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For young ones and their adults

April 30, 2006|Blake Hennon

Vancouver, Canada

May 15-22: The Vancouver International Children's Festival welcomes Canada's bestselling (and internationally known) children's author Robert Munsch for six "Munsch on Munsch" storytelling shows. Other shows include the Cirque-du-Soleil-meets-"Stomp" spectacle "Physical Music" by the troupe Lelavision, as well as "Ranganiketan," native Himalayan music, dance and martial arts, and the Australian rock musical "Sharon, Keep Your Hair On!" Before and after shows, roam waterfront Vanier Park past roving stilt-walkers, clowns and minstrels. Kids can learn origami with Ken Furukawa of "Sesame Street," experiment with sign language, try juggling, hear stories and even make books at festival tents.

Shows $14-$20 Canadian, about $12-$18 U.S. Tickets include gate admission. (604) 708-5655, www.childrensfestival.ca.

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Sonoma

May 25-28: Sonoma Jazz is shorter than "Sonoma Jazz, Rock, Blues and More," which may have been a more apt name. The Steve Miller Band and John Handy headline May 25, B.B. King celebrates his 80th birthday with a show May 26, Natalie Cole takes center stage May 27, and Herbie Hancock closes the festival May 28. Before the evening performances, there are days of Wine & Song, as music is married to wines from the region's master vintners (think salsa and shiraz, cabaret and Cabernet) and dishes from its finest chefs.

Field of Dreams in downtown Sonoma. Festival tickets $45-$95. Wine & Song in the plaza, $50 per day. (866) 468-8355, www.sonomajazz.org.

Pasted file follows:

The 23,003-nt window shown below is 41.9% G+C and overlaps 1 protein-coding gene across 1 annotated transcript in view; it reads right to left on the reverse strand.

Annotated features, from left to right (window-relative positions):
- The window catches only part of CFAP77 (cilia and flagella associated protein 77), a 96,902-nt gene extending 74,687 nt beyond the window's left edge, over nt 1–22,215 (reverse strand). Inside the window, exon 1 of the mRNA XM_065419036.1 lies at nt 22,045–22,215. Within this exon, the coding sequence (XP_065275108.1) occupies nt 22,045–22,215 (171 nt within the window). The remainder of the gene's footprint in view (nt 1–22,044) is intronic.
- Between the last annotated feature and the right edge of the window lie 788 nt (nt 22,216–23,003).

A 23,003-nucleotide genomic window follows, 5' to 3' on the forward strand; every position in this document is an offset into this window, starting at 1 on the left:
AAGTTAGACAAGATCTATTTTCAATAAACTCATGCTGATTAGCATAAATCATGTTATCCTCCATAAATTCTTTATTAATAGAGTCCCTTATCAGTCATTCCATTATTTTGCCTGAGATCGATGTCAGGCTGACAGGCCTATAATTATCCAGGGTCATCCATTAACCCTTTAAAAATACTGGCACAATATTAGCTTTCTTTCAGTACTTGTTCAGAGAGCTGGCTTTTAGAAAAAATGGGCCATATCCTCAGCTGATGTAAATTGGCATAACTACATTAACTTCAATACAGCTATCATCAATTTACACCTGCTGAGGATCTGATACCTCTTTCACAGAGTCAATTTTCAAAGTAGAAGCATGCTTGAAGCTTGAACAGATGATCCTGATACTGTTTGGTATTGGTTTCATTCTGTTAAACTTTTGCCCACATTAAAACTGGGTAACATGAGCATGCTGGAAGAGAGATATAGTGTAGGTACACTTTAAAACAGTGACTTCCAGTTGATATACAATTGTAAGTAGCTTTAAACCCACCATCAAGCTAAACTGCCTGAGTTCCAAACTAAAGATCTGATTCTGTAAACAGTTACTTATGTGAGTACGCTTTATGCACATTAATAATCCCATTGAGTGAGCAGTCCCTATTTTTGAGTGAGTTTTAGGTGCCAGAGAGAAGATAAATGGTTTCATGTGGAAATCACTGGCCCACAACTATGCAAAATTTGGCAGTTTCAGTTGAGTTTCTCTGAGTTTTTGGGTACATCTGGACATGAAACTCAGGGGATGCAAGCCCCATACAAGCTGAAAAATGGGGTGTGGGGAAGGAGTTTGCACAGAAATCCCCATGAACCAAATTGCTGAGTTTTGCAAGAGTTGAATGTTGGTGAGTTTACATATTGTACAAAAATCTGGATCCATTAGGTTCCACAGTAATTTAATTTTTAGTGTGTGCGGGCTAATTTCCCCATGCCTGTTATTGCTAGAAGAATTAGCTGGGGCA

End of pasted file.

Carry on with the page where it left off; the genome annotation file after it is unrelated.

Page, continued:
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Seattle

May 26-29: A quarter-million folks are due for four days of all things folk at the Northwest Folklife Festival. This year's cultural focus is the Arab communities of the Pacific Northwest, highlighted by May 28 evening performances from Lebanese singer/guitarist May Nasr and oud/violin master Simon Shaheen. May 27, the Northwest Folklife Benefit Concert features "subversive acoustic traditionalists" the Mammals and the less-subversive traditionalist duo Jay Ungar and Molly Mason. Learn a number of global dance styles, spoon-playing or the guitar style of Lightnin' Hopkins at workshops. There will be more than 6,000 artists from around the globe, including craftsmen, storytellers, filmmakers, ukulele players, dancers from India, Brazilian drummers, and musicians delivering funk, gypsy swing, blues, acoustic folk, flamenco, Polish folk, Russian folk, and, for the party folks, electronica.

Various venues at Seattle Center. (206) 684-7300, www.nwfolklife.org. Suggested donation: $5 per day.

-- Blake Hennon

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